When using a biodegradable material for tissue repair the biocompatibility and/or toxicity of both the material itself and the by-product of its degradation and subsequent metabolites all need to be considered. Further, at the site of injury, the implant will be subjected to local stresses and strains. Thus, the mechanical properties of the implant, such as tensile, shear and compressive strength, Young’s modulus and fracture toughness need to be taken into consideration when selecting an appropriate material. However, given a bone analogue is ideally resorbable, these properties are not as important as for an inert implant which does not (intentionally) degrade. It is important for the bioresorbable material to be osteoconductive and osteoinductive, to guide and to encourage de novo tissue formation. The current aim of the biological implant is to be indistinguishable from the surrounding host bone

DA Wahl and JT Czernuszka Department of Materials, University of Oxford, Parks Road, Oxford, OX1 3PH, UK

DA Wahl et alCollagen-Hydroxyapatite Composites for Hard Tissue Repair

(Geiger et al., 2003). It is self evident that creating new tissue will lead to the best outcome for the patient in terms of quality of life and function of the surrounding tissue.

Synthetic polymers are widely used in biomaterial applications. Examples in tissue engineering include aliphatic polyesters [polyglycolic acid (PGA) and poly- L-lactic acid (PLLA)], their copolymers [polylactic-coglycolic acid (PLGA)] and polycaprolactone (PCL). However, the chemicals (additives, traces of catalysts, inhibitors) or monomers (glycolic acid, lactic acid) released from polymer degradation may induce local and systemic host reactions that cause clinical complications. As an example, lactic acid (the by-product of PLA degradation) was found to create an adverse cellular response at the implant site by reducing the local pH, in which human synovial fibroblasts and murine macrophages released prostaglandin (PGE2), a bone resorbing and inflammatory mediator (Dawes and Rushton, 1994). Nevertheless, a potential way to stabilise the pH is by the addition of carbonate to the implant (Wiesmann et al., 2004). Some polymeric porous devices also have the disadvantages of not withstanding crosslinking treatments such as dehydrothermal treatment (DHT) and ultraviolet (UV) irradiation (Chen et al., 2001). The drawback of requiring chemical crosslinking (glutaraldehyde) is the formation and retention of potential toxic residues making these techniques less desirable for implantable devices (Hennink and van Nostrum, 2002). The reader is referred to Athanasiou et al. (1996) for a review in the biocompatibility of such polymeric materials.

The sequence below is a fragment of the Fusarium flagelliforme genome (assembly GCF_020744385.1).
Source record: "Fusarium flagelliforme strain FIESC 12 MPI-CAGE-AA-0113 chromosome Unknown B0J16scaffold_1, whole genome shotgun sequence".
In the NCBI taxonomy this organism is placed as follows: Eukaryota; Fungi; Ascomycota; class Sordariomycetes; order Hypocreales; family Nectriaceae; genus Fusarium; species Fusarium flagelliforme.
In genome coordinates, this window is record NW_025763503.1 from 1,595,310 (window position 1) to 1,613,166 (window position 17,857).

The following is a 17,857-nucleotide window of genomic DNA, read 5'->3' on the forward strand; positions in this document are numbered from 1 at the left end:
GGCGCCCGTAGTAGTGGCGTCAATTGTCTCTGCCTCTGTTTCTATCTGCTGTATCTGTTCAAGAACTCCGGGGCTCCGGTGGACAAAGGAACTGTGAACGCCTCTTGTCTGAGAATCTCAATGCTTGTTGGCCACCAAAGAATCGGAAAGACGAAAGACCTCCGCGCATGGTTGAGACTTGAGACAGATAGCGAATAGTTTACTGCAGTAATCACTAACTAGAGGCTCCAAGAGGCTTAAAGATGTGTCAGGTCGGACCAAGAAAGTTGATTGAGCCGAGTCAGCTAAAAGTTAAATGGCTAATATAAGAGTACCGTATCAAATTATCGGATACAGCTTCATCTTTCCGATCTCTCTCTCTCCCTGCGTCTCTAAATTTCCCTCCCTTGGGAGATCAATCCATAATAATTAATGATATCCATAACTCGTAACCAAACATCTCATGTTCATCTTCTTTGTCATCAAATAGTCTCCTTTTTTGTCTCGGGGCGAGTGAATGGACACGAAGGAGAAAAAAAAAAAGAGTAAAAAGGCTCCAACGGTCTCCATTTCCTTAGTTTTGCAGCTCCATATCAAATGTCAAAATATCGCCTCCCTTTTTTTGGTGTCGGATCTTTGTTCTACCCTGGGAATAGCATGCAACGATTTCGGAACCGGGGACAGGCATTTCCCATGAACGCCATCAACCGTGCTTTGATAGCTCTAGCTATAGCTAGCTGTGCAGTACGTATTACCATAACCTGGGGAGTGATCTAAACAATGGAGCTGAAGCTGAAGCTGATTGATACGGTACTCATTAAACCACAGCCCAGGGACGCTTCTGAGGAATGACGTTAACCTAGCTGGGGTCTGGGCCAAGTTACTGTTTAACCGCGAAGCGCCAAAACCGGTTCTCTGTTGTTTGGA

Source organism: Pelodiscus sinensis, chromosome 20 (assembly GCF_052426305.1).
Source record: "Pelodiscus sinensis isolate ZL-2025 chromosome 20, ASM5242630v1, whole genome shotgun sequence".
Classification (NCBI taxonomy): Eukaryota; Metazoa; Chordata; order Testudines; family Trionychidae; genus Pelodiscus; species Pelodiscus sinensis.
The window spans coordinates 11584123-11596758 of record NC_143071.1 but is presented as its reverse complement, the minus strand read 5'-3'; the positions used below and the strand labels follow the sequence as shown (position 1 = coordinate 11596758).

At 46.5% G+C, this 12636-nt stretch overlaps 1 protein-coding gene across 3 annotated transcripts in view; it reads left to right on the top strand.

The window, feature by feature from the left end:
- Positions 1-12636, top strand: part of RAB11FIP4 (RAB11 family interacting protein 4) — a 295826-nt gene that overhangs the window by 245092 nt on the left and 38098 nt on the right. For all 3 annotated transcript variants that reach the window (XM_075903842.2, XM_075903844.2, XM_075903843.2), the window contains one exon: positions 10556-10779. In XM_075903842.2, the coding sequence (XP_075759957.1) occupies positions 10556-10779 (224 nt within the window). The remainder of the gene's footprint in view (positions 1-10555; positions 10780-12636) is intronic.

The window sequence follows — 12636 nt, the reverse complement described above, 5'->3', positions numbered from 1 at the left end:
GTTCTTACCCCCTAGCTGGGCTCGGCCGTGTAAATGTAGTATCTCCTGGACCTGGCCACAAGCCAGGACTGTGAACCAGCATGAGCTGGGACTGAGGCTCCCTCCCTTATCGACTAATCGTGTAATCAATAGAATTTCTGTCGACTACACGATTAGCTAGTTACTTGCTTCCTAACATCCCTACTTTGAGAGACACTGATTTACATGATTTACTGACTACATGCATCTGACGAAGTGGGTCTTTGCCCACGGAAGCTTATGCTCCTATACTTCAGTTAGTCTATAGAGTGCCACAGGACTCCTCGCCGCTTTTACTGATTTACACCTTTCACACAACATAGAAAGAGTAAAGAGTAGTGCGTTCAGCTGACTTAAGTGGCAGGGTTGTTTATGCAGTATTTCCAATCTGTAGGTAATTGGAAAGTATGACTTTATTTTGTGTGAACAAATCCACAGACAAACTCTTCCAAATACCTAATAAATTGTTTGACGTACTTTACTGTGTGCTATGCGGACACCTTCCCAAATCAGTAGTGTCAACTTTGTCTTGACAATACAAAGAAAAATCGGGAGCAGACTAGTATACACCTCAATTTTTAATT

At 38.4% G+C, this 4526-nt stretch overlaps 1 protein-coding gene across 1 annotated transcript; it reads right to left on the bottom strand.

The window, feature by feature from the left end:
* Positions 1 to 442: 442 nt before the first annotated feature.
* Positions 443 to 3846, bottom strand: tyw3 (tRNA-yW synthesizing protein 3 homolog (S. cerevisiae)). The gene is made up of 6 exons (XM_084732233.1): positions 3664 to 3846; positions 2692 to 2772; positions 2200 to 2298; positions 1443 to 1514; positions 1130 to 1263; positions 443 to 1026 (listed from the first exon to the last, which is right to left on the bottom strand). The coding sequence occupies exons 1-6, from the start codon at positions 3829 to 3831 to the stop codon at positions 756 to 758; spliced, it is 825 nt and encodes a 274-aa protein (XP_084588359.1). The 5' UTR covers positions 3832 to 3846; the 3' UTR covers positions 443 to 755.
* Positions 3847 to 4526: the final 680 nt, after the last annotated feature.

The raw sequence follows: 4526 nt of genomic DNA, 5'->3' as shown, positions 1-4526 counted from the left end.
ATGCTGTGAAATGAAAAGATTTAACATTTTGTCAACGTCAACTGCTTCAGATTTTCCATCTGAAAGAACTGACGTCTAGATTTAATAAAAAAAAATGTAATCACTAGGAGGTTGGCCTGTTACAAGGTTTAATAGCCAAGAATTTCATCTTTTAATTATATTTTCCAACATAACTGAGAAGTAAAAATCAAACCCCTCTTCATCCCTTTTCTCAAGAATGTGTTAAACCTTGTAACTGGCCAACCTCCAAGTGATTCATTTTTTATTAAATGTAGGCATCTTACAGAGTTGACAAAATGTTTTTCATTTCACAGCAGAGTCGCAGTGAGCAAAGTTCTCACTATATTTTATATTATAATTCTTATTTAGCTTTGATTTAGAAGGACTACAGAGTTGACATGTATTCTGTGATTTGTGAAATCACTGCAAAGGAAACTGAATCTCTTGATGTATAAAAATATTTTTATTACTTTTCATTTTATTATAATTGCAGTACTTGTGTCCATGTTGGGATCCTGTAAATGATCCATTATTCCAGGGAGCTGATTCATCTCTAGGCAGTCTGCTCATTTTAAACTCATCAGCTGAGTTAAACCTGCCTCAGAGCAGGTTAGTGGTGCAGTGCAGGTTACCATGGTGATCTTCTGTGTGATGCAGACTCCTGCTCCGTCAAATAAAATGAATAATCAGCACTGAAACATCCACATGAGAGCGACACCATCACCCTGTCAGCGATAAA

Ceramics [eg HA, tricalcium phosphate (TCP) and/or coral] have been suggested for bone regeneration. Bone substitutes from these materials are both biocompatible and osteoconductive, as they are made from a similar material to the inorganic substituted hydroxyapatite of bone. However, the ceramic is brittle (Kc<1MPam-1) (Dewith et al., 1981) and does not match alone the mechanical properties of cortical bone (Kc~2-12MPam-1) (Bonfield, 1984). Therefore, calcium phosphates have been used in areas of relatively low tensile stress such as bone/ dental fillings or as coatings on implanted devices (Vallet- Regi and Gonzalez-Calbet, 2004).